Susie had to be at the dive boat by 7:45 a.m., so the first thing I needed after dropping her off was COFFEE. I bypassed a number of drive-thrus and just kept going until I reached my old neighborhood in South Venice. Sure enough, Dunkin' Donuts was still there. I got a large coffee and a jelly donut and was stepping off the curb on my way back to my car when the entire tall cup of hot coffee spilled—over the hood of my car, over me. I mean, I was a mess. Dripping, I went back in, got a refill, which I treated much more gingerly before getting it into the car's cup-holder. So . . . first stop - find a place to change. (Fortunately, I'd packed an extra pair of pants.) My first stop, Shamrock Park in South Venice, had grown immensely; in fact, it was still growing, the community house/restrooms closed for reconstruction. Oops. I parked long enough to take a few gulps of coffee, but the front of my shorts was still more brown than blue. So I turned south and kept going until I ended up on Manasota Key, just south of Venice, where the beach just over the north drawbridge now has a large building, tastefully hidden under palm trees, with various offices and meeting rooms besides clean, good-sized restrooms. Changed  at last, I found a bench overlooking the beach, caught my breath, sipped my coffee, enjoyed a conversation with a stranger on a bicycle, and just flat-out enjoyed being "home" again.

Since my tale has meandered on for so long, only a pic or two below. Will save the majority for next week's blog. Seriously, we'd all like to keep Venice a secret, but it really is too great a place not to share. So, if you're zipping by on I-75, take one of those Venice exits and discover what I'm talking about.

~ * ~

Susie and I started off our Venice visit by enjoying an excellent, if noisy, meal at Pop's Sunset Grill in Nokomis, which used to be a kind of "good ol' boy" place on the Intracoastal but has transformed into decor, menu, and prices that rival Venice's finest. It was extra loud when we were there due to a "bachelorette" party.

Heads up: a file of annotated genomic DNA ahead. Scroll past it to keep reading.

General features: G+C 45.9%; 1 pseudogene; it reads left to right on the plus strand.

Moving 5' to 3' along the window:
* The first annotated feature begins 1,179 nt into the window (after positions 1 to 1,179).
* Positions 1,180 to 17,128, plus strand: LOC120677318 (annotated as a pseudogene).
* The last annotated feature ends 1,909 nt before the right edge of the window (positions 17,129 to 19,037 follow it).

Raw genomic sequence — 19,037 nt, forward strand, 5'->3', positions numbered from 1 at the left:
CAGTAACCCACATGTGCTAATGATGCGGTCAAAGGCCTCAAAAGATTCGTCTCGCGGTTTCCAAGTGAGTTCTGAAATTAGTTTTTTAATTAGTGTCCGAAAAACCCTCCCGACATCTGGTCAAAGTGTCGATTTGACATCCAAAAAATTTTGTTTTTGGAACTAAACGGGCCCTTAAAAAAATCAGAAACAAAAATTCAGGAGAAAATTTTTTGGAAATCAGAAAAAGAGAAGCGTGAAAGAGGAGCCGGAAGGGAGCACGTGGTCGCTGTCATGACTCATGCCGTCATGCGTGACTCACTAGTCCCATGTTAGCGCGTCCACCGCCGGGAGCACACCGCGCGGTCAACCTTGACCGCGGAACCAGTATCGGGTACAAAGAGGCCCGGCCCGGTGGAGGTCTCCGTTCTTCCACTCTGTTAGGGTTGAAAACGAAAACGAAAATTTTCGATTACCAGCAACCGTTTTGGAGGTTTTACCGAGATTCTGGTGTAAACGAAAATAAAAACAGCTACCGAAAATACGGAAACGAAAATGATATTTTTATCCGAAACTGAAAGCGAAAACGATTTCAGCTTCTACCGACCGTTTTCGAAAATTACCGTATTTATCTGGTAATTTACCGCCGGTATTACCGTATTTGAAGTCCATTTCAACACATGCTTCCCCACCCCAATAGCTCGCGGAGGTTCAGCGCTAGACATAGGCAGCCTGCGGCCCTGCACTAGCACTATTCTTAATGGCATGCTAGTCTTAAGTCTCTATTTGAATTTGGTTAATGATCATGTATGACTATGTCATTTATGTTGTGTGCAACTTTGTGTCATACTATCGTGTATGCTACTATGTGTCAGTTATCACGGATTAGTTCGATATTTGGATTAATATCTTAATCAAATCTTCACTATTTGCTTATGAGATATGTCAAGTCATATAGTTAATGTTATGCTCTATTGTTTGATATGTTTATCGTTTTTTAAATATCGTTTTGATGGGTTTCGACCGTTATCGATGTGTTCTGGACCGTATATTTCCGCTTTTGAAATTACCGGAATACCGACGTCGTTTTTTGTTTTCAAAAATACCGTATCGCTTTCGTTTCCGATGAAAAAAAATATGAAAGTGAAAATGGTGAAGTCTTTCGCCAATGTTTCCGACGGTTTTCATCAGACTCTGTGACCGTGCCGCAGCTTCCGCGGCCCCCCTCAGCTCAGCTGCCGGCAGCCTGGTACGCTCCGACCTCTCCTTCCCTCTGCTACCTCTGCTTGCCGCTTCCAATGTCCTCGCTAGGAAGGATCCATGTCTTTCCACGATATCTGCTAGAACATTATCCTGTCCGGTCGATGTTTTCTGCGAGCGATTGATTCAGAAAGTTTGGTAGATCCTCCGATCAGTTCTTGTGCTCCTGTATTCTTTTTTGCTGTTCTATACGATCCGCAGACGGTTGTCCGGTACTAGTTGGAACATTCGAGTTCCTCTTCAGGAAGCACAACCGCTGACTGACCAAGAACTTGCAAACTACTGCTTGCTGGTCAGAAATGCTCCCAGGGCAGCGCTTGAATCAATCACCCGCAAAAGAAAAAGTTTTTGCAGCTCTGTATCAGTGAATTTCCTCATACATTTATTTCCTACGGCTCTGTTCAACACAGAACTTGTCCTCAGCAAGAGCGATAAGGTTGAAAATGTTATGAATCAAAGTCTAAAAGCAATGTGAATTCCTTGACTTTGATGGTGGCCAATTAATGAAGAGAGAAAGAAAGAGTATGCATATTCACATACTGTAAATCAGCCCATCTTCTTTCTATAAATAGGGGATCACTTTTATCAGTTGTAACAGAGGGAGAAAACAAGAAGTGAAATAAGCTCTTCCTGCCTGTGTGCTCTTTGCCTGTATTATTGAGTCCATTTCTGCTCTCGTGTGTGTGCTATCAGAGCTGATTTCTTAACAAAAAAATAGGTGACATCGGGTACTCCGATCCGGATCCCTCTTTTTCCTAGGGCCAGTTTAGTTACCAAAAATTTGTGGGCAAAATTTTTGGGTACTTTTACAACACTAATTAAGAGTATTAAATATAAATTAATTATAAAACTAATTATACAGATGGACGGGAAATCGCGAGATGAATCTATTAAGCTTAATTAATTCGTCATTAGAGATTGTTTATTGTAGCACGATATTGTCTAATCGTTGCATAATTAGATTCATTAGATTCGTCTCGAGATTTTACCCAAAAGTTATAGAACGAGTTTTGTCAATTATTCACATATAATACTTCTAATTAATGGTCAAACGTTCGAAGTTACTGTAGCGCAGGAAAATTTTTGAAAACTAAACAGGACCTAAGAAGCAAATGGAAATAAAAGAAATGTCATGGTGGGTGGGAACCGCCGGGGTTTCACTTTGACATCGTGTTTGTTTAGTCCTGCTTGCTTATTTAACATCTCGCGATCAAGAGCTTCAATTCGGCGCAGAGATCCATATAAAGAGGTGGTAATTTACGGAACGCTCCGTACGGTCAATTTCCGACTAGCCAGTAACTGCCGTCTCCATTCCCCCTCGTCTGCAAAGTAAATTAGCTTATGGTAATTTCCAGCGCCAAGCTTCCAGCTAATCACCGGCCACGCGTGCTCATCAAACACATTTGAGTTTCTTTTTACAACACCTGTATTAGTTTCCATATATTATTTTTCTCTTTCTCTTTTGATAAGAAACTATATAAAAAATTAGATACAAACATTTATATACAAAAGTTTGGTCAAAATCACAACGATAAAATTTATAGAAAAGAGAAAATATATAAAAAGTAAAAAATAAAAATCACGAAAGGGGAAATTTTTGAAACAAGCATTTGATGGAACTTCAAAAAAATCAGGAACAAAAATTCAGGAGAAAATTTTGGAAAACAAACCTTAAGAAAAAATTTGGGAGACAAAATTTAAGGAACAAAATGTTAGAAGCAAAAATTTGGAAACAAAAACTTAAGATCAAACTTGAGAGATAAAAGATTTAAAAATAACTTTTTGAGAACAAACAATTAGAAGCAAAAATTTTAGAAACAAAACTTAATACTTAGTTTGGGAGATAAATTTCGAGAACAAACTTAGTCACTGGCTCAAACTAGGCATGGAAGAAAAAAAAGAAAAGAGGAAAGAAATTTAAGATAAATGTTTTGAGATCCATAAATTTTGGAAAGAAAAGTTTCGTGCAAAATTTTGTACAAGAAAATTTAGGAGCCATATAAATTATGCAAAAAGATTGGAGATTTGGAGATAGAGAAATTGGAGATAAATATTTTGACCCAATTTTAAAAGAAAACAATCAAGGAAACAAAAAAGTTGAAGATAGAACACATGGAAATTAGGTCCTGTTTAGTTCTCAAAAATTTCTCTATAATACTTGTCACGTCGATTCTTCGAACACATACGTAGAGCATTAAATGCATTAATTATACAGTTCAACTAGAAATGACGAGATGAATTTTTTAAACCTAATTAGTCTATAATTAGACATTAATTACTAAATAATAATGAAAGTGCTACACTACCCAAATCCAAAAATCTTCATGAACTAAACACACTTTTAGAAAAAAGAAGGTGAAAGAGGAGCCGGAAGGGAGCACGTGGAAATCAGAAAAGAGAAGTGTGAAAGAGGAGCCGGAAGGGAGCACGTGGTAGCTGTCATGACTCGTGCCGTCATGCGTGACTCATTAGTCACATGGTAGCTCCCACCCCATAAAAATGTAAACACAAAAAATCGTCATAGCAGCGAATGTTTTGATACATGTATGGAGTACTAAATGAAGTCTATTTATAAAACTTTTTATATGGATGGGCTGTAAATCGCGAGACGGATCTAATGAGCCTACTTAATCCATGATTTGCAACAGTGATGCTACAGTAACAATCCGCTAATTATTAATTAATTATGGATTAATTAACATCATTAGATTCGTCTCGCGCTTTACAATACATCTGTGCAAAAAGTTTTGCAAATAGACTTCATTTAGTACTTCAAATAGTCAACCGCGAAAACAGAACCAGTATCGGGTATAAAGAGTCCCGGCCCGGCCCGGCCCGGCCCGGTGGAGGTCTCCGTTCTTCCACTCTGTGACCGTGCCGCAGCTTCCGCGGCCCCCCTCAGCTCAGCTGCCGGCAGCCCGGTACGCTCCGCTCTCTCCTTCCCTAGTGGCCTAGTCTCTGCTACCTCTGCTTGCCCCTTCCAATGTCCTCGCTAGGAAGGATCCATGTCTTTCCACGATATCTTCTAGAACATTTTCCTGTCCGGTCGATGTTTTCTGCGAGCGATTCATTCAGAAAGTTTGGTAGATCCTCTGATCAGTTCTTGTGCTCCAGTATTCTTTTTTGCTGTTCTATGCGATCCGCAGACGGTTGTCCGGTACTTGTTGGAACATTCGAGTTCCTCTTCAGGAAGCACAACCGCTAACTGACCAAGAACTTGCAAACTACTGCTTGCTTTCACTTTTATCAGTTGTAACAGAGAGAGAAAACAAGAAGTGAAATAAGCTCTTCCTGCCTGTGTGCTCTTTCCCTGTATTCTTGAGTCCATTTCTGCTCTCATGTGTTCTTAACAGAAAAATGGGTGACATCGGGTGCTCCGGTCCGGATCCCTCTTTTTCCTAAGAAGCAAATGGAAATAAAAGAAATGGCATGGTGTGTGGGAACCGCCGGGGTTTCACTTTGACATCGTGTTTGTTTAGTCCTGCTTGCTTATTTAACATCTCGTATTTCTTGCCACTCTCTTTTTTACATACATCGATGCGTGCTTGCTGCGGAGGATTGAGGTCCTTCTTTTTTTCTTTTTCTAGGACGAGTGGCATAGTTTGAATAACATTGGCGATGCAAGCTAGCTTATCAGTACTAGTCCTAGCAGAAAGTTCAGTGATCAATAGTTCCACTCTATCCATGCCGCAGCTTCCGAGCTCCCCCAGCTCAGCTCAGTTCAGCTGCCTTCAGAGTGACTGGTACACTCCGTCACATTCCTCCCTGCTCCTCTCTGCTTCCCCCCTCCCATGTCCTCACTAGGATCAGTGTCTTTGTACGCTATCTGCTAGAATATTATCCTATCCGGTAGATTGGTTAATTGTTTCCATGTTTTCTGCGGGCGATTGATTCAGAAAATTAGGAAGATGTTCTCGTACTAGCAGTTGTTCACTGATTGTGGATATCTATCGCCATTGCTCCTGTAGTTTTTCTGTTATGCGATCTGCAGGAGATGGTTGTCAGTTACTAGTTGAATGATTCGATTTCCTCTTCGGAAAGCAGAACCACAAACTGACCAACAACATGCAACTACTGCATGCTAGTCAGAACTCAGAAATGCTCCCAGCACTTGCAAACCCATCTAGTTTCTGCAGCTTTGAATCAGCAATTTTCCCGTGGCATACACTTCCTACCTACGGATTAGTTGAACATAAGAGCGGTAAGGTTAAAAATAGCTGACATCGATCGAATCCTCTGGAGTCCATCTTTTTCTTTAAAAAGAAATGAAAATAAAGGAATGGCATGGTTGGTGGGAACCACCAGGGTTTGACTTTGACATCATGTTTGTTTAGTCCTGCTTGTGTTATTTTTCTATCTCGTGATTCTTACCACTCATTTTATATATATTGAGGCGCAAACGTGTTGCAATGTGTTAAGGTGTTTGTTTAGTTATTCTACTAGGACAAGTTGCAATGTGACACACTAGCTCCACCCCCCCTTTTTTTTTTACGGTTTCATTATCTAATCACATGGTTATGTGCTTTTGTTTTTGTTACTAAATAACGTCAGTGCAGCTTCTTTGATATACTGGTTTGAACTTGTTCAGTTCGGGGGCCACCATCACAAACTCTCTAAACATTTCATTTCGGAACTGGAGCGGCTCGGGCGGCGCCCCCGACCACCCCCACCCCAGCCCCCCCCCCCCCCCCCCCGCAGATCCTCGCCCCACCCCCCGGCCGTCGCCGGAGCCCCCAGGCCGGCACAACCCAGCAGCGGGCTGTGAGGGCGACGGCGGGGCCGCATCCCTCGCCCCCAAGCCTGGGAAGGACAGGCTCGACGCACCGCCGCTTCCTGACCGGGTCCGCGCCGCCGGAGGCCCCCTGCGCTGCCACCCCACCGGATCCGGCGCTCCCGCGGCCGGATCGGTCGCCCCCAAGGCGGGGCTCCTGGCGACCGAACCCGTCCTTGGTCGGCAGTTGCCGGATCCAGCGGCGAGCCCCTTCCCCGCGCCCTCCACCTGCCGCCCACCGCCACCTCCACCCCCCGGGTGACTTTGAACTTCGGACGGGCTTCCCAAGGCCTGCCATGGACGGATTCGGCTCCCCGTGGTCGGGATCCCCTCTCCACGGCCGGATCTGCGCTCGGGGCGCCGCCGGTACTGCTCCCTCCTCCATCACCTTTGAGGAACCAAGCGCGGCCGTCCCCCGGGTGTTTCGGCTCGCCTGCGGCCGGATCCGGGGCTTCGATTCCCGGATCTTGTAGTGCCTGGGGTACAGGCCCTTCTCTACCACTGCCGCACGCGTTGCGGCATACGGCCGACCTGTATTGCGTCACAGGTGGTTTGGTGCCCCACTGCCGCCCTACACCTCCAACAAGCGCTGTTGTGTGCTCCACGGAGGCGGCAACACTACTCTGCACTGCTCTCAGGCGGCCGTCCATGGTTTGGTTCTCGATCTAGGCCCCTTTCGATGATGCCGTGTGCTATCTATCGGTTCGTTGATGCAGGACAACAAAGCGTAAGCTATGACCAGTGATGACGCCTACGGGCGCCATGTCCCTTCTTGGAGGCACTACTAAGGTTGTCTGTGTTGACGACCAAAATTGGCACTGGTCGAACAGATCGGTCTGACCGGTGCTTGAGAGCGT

Pop's Sunset Grill

Taken from my bench on Manasota Beach

From Susie's most recent dive

~ * ~

The Secrets of Stonebridge Castle, a Regency Gothic featuring multiples ghosts, multiple murders, and a second chance at love, is now available through most online vendors.


As always, a 20% free read is available at Smashwords.

For a link to Secrets on Amazon, click here.

For a link to Secrets on Smashwords, click here.


For a link to my updated Facebook Author Page

with background details on Secrets, click here.


Thanks for stopping by,

Grace (Blair Bancroft)

Wednesday, September 22, 2021

The Secrets of Stonebridge Castle

 I am delighted to announce that my Regency Gothic # 10 - and Book # 50! - is now available on Amazon and Smashwords, and will be available shortly at most major online vendors. 


A Gothic tale of ghosts, murder, and lost love


When bullies threaten Aurelia Lacy and her five-year-old daughter Nell, they are rescued by an old friend, Jason Durand, younger brother of an earl. Jason, once a daring spy, has fallen into depression and drunkenness since the war, but he rallies long enough to offer the outcasts the shelter of his brother's country seat, Stonebridge Castle. But the ancient castle is not quite refuge they expected. Aurelia and Jason—both lost souls from the war against Napoleon—must deal with a bevy of hedonistic house guests, seven hundred years of ghosts, multiple murders, and a chance—a very slim chance—that love will triumph over all.

Author's note:   Although ghosts are prominent in Secrets, they appear as characters, not creatures of horror. And there is more emphasis on romance than in my previous Gothic novels. (Including chapters in the hero's point of view.)

For a link to Secrets on Amazon, click here.

For a link to Secrets on Smashwords, click here.


Grace note:  And, yes, I admit that with The Ghosts of Rushton Court threatening to top Tarleton's Wife as my all-time best-seller, I deliberately created even more ghosts for this book. And had a great time doing it. I intended to make some "evil," but found I just couldn't do it. The villains in Secrets are all human.


For a link to my updated Facebook Author Page

with background details on Secrets, click here.


Thanks for stopping by,

Grace (Blair Bancroft)

Saturday, September 11, 2021

Code Checks - the Nitty Gritty of Formatting


Citrus Singers - 1st performance in 18 months

Sunday, September 5, 2021 - some of the older girls in the Girl Scouts'
Citrus Singers sang the National Anthem before a Daytona Tortugas' game.
(Cheered on by furred & feathered friends.) 

Another entrant in the "Cute Kitty" contest
Photo by Debra Savignano, posted to Facebook


Some of the shawls I made over the last 18 months
 Finally getting blessed for 
our church's Shawl Ministry